1. Elgaisma
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    Elgaisma Contributing Member Contributor

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    dad or Dad, mum or Mum

    Discussion in 'Word Mechanics' started by Elgaisma, Jul 25, 2010.

    My husband when reading through my book turns them into mum and dad no matter what the circumstances. I only do that when referring to a mum or a dad or mums and dads. When it is a specific person I captilise them.

    Which is the correct usage? Could this be a UK/US difference because I seem to remember the class where you captilised familial relationships when they referred to a specific person. I am happy to be wrong lol but it feels wrong.
     
  2. busydonnelly
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    busydonnelly New Member

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    I was taught (here in the US) that you always capitalize them when you use the word as a specific person. Hope this helps.
     
  3. madhoca
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    madhoca Contributing Member Contributor

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    In British English, you put a capital letter when you use it like a name:

    'Come here quick, Mum!'

    But no capital letter otherwise:

    His dad was tall and skinny.
     
  4. Elgaisma
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    Elgaisma Contributing Member Contributor

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    Thanks thats what I thought
    :) cept now I have to go back through and put it back
     
  5. Cogito
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    Cogito Former Mod, Retired Supporter Contributor

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    Also true for US English.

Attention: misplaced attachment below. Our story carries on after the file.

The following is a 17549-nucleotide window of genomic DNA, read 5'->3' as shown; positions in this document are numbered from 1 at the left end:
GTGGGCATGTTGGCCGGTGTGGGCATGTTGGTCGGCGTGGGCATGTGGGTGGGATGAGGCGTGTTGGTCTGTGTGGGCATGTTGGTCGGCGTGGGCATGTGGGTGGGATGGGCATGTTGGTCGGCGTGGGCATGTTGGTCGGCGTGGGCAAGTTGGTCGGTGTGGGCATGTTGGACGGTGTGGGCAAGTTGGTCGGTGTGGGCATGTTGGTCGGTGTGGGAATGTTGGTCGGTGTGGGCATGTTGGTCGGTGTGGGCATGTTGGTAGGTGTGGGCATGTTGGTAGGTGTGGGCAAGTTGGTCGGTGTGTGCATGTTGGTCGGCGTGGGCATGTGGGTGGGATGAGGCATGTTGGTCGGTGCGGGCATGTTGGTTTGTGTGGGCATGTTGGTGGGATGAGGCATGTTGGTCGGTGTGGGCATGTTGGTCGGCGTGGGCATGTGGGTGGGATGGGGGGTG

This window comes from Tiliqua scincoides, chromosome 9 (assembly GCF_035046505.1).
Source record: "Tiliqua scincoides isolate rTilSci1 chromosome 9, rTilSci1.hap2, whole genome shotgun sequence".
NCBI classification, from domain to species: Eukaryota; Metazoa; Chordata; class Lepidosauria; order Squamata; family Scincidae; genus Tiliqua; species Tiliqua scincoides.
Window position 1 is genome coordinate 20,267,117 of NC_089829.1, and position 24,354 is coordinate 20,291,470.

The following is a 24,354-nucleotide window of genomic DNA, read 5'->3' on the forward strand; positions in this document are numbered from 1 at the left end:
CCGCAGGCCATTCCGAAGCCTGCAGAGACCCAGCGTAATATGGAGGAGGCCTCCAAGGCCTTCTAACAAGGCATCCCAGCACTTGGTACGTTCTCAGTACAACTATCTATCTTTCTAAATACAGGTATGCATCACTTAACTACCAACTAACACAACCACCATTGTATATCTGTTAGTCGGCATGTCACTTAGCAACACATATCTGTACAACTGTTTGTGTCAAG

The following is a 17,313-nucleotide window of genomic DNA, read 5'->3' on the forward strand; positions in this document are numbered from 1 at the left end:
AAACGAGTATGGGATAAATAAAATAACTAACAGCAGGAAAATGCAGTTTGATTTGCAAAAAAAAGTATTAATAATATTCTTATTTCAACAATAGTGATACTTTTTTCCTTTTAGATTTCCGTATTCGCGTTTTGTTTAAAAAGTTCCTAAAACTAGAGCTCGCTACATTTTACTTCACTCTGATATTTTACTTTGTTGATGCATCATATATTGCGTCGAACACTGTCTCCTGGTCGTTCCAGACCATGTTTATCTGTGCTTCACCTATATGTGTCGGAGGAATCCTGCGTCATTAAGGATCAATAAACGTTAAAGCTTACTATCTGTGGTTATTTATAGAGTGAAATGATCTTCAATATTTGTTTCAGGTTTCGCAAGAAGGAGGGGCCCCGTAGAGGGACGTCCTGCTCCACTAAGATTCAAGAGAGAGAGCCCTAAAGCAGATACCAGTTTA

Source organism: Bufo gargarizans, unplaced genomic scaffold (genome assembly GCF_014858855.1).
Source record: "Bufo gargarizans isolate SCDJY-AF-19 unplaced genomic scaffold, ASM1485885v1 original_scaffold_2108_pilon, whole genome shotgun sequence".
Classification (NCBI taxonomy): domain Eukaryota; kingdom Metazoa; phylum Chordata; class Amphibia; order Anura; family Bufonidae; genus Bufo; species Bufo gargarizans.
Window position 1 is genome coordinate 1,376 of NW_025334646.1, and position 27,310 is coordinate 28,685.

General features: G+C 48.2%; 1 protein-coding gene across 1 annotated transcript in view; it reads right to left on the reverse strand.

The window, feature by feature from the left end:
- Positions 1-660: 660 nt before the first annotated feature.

6. thewordsmith
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    thewordsmith Contributing Member Contributor

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    "When referring to a specific person ..." Remember that 'my mum' refers a specific person but would not be capitalised. But "Mum told me I couldn't go," would be. The determining factor is if the identifier 'mum', 'dad' is used in place of a proper name. (Mum's name is Mary Dad's name is John but, instead of calling them Mary and John, you call them Mum and Dad.) So, when used as a proper name, the identifier should be capitalised, otherwise, it should not. This also holds true for other types of identifiers such as 'Sarge', 'Mr. President', or 'Nanny Grace'.
     
  7. mammamaia
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    mammamaia nit-picker-in-chief Contributor

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    the simple rule is that when it's used as a name, it's capped... when used with 'his/her/my' and so on, it's not...

    Mom and I went shopping

    my mom and i went shopping
     
  8. Cogito
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    Cogito Former Mod, Retired Supporter Contributor

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    Because this is a capitalization question, and assuming the examples are meant to be complete sentences:

     
  9. Diablo Robotico
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    Diablo Robotico Member

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    No one mentioned this, unless I missed it, but there's also the difference between the British "mum" and the American "mom".
     
  10. Cogito
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    Cogito Former Mod, Retired Supporter Contributor

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    That's because it's irrelevant to the discussion. It doesn't matter whether you call her Mom, or Mum or your mom, your mommy, or your mum, or that evil frosty queen bitch of Bitchburg. The question is one of capitalization, not word choice.
     
  11. mammamaia
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    mammamaia nit-picker-in-chief Contributor

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    alright, nit-pickety one! ;-(

    but i wasn't trying to show an entire sentence... was just demonstrating the way each of the 'mom's would be typed if in one... and that wouldn't change regardless of being a whole sentence or just a clause, so there! ;-)

    hugs, m
     

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